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i will began with the distinguished gentleman from minnesota, the chairman of the full committee, mr. oberstar. >> thank you, mr. chairman. i would thank you for your splendid testimony. your own experience, i remember so well at twa. you are right, it did hollow out. st. louis, it did in the eye. kansas city, the result of the acquisitions meant the sale of their nonstop service between st. louis and london-heathrow. mr. icahn sold to american airlines for $400 million. he could -- if they never have acquired that in the public market.
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this is public convenience and necessity and not for the personal enrichment of the carriers. america made that money back in about a year. but st. louis lost its connection to the world beyond. an awful lot of people lost their jobs in the process. ultimately twa, one of the great, proud carriers of decades past, was absorbed by american, and now hasted of that -- that o'hare for service. that is the encapsulated summary of mergers and vagueness. too big to fail -- united- continental, one of our witnesses just said, would control 20% of the domestic share, $115 billion of a rigid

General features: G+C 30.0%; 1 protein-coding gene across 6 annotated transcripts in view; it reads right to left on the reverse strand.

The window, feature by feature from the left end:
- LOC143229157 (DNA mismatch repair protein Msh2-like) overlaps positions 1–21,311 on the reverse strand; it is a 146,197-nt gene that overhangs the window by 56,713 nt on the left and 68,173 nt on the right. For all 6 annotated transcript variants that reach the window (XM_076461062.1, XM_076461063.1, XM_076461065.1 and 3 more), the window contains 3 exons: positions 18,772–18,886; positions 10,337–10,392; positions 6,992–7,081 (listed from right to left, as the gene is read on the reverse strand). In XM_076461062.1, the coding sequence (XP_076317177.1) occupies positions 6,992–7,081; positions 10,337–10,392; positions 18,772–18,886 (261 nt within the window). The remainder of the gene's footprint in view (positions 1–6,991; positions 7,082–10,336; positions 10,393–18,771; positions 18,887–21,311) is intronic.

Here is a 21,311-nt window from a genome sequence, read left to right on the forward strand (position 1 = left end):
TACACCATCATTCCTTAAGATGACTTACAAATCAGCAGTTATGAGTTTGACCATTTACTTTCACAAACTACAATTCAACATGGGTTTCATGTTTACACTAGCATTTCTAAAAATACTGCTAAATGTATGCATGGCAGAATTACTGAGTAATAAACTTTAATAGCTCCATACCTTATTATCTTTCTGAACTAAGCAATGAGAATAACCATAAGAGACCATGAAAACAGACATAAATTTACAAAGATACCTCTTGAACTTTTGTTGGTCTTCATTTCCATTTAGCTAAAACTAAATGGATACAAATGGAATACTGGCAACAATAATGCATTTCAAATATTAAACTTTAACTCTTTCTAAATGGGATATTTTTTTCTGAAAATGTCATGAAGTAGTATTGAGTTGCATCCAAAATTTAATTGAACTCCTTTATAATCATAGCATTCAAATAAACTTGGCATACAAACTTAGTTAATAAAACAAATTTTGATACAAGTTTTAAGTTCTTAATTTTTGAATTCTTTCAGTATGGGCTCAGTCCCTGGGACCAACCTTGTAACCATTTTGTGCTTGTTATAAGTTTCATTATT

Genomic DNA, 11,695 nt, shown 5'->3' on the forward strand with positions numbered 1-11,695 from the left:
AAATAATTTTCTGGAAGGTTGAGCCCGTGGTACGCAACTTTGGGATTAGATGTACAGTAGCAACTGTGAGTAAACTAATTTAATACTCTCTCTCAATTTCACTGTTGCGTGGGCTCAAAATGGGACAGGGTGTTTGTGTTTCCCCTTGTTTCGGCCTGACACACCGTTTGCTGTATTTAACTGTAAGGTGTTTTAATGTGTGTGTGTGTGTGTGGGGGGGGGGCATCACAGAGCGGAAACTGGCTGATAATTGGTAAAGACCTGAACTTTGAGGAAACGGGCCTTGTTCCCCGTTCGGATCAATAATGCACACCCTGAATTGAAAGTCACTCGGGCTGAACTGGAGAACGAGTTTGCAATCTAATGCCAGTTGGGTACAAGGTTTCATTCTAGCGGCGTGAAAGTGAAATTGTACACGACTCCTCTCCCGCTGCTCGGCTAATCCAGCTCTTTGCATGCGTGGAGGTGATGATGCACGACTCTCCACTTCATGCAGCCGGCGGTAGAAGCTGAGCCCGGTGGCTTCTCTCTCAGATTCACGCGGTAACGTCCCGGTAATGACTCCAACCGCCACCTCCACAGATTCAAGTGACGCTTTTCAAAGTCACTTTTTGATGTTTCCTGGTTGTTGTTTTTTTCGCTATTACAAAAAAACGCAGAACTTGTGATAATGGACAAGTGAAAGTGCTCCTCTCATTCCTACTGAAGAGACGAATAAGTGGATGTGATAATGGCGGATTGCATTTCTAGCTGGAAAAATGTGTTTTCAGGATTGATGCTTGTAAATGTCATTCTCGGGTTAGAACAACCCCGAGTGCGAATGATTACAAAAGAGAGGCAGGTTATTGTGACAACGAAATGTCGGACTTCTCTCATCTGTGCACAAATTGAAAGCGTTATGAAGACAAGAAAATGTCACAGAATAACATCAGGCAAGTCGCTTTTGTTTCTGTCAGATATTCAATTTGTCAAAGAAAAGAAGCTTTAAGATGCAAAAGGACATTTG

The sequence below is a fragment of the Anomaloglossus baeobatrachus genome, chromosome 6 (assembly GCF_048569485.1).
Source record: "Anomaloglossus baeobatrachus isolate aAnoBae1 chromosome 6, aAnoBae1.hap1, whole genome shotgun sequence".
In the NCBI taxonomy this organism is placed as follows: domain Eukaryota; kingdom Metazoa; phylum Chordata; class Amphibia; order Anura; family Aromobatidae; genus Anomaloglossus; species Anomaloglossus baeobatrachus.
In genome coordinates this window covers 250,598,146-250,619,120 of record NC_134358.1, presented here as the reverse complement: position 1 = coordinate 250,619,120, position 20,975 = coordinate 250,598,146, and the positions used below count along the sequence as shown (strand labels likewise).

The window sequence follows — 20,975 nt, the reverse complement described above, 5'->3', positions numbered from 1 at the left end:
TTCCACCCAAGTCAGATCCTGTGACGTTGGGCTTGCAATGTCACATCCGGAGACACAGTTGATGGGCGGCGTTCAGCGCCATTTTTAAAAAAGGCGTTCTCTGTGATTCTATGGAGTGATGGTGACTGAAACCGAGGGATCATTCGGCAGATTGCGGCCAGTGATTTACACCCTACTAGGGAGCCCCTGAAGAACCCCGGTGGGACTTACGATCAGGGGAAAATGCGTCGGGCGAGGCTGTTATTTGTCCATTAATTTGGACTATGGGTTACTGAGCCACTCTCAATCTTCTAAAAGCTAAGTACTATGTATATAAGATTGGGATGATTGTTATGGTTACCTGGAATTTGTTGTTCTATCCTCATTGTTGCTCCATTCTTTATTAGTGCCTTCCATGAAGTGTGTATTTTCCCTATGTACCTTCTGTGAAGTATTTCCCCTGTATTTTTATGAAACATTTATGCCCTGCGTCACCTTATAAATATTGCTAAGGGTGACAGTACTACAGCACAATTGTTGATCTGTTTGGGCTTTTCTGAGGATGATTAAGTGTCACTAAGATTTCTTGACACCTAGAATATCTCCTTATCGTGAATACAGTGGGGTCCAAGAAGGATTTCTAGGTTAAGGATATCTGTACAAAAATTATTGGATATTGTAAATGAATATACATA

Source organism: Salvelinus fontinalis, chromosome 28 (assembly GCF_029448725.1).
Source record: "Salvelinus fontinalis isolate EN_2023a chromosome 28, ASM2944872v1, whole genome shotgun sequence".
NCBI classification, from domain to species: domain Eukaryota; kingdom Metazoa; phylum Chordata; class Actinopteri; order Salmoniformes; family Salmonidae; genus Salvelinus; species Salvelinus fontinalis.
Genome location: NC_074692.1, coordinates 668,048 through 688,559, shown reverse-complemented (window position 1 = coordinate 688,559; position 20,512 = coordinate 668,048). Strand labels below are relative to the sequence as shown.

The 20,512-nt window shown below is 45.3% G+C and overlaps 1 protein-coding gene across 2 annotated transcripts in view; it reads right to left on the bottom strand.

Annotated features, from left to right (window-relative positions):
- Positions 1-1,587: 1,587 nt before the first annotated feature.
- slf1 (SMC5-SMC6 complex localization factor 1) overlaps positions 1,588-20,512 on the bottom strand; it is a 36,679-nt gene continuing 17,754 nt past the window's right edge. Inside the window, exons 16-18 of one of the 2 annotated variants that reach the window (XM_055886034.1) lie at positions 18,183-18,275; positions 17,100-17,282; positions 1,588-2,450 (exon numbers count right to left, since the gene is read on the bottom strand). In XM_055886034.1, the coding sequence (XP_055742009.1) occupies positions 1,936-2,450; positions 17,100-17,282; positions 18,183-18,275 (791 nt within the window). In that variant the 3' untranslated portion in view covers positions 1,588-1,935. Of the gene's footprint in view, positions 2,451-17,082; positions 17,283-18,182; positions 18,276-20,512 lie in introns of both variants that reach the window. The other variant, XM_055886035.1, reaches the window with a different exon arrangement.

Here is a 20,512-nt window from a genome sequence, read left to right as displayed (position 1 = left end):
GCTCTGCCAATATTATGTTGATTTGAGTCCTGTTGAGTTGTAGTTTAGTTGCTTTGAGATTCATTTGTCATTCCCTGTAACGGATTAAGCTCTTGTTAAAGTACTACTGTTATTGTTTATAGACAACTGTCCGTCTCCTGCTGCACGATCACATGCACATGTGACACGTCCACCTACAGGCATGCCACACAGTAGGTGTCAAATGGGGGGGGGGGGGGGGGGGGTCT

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115 billion available seat miles. that is enormous capacity patrol. -- control. i asked yesterday, and mr. forbes may recall this, why would anyone on any carrier spend $150 million on a 747, went for $50 million you can buy an entire fleet? >> opt-in carolyn -- into an airline in equity and turned it back. 180 degrees. less than $1 billion in equity. it put it on a path on the brink